Learning to "Ask Answerable Questions"

June 03, 2022

When Sarah Beisner ’22 arrived at Grinnell, she didn’t intend to major in psychology. But her First-Year Tutorial, which focused on human and animal personalities, piqued her interest in the subject and encouraged her to take more psychology courses.

Beisner is interested in children, families, and child development; she was pleased to find that Grinnell’s psychology department offers a variety of classes that approach these topics from a different perspective than she had previously encountered. After putting those classes in her four-year plan, majoring in psychology seemed like the logical next step.

Sarah Beisner in Grinnell cap and gown

My professors took the time to get to know me as a person, allowed me to get to know them as people, and were as invested in my success as I could’ve ever asked for.

Beisner discovered that she enjoys the research process, which the psychology department incorporates into classes at every level, from introductory courses to higher-level seminars. Students at Grinnell can design experiments, devise analytical strategies, and more in their psychology classes. This type of hands-on learning encourages students to take ownership of the concepts and their own ideas, Beisner says. She believes those experiences have helped her learn how to ask answerable questions.

Beisner was quite a dedicated student at Grinnell. As one faculty member says, “She is the strongest student I’ve ever worked with.” She was also an active volunteer for social justice at Grinnell, including work with Mid-Iowa Community Action, a food pantry in Poweshiek County.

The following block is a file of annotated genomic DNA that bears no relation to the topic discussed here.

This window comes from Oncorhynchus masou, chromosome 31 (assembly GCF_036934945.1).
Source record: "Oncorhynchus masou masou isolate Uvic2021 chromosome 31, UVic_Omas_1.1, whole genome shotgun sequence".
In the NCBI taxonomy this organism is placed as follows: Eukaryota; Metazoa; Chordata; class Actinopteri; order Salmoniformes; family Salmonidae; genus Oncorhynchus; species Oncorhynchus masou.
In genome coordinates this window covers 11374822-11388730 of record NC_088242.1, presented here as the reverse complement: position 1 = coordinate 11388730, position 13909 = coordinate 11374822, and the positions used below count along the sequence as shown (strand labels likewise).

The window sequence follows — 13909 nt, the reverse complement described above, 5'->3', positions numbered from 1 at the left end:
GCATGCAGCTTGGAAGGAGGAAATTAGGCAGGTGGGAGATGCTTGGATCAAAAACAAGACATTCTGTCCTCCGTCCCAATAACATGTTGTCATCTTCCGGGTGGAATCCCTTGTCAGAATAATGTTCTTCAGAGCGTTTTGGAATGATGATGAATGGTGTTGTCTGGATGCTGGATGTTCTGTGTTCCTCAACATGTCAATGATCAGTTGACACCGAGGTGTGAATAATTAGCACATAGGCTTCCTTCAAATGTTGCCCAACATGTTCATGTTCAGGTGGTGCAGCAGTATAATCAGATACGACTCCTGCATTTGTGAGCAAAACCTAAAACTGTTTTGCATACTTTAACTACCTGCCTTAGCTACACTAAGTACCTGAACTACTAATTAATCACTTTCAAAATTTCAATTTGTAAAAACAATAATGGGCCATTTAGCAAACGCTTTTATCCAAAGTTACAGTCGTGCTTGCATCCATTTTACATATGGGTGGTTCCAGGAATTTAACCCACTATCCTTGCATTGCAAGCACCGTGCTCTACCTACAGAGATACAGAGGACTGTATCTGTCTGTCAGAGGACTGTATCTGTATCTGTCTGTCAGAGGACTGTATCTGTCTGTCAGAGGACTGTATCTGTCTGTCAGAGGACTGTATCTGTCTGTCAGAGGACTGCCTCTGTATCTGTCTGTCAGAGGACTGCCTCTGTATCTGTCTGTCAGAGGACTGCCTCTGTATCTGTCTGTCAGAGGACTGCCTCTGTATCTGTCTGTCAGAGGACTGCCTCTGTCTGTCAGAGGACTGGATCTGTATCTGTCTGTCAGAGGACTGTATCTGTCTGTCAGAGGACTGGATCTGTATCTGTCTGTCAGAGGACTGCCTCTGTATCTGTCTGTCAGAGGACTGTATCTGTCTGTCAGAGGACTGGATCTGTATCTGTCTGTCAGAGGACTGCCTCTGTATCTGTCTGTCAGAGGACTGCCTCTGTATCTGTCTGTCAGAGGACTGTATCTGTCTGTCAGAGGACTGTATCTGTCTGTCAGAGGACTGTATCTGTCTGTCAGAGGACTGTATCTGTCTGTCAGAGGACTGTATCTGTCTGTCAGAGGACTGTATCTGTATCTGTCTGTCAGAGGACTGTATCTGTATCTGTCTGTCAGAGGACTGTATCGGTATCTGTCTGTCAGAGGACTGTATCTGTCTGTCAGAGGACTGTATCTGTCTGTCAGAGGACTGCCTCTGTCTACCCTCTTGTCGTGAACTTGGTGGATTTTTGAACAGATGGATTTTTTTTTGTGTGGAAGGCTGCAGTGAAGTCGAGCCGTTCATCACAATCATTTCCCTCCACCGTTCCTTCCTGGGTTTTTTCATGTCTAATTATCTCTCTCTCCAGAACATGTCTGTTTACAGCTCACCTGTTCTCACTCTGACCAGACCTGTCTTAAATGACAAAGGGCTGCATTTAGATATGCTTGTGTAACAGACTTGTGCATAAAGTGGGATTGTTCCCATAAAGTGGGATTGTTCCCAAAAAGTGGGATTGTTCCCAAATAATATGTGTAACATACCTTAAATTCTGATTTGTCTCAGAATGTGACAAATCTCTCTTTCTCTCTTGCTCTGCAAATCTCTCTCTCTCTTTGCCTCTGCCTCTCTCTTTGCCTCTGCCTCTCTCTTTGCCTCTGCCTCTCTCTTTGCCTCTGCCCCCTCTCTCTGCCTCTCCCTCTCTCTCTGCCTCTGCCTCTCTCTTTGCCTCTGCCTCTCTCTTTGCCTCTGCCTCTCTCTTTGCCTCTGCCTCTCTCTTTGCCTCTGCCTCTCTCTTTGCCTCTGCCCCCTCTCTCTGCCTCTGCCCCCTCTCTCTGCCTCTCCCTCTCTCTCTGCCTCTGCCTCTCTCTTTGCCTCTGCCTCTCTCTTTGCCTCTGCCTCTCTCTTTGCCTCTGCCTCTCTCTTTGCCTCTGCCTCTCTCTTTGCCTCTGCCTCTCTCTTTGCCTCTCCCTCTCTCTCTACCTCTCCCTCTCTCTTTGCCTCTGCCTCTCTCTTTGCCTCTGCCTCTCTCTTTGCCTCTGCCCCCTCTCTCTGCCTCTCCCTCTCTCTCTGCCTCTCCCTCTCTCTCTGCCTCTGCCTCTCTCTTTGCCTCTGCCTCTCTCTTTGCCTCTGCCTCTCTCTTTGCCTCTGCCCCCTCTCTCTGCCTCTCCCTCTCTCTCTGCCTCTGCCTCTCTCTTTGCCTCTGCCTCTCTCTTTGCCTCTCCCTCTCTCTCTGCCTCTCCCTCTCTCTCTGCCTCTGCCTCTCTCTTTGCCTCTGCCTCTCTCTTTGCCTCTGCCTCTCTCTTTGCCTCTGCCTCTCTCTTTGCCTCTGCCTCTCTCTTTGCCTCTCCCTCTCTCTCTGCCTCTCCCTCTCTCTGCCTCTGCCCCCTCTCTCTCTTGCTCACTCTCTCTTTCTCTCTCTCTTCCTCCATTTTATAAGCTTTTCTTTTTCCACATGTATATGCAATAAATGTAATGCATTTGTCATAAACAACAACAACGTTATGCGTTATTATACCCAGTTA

Studying psychology influenced Beisner’s career path. She plans to work as a paralegal for Children’s Rights, a nonprofit that strives to change the child welfare system in the United States. Beisner says that studying psychology improved her critical reading and writing skills and gave her the language to talk about child development scientifically and to articulate her ideas on specific policies.

Throughout her time at Grinnell, Beisner took advantage of the services offered at the Center for Careers, Life, and Service (CLS), where she worked closely with Ann Landstrom, the assistant dean and director of global fellowships and awards. Landstrom encouraged Beisner to apply for the highly prestigious Truman Scholarship, which she received in 2021. Beisner plans to use the scholarship to attend graduate school focusing on public policy.

Beisner says that several of her professors were particularly influential. Professors Laura Sinnett, Cori Jakubiak, and Stephanie Jones were all invested in her success and made a significant impact on Beisner. They took the time to build a relationship with her as a person, not just as a student.

When asked what advice she would give her pre-Grinnell self to make the most of her college experience, Beisner says that the social transition can be the hardest. She would advise herself and other students to stay open and talk with people — friendships will come.

Learn more about studying psychology at Grinnell

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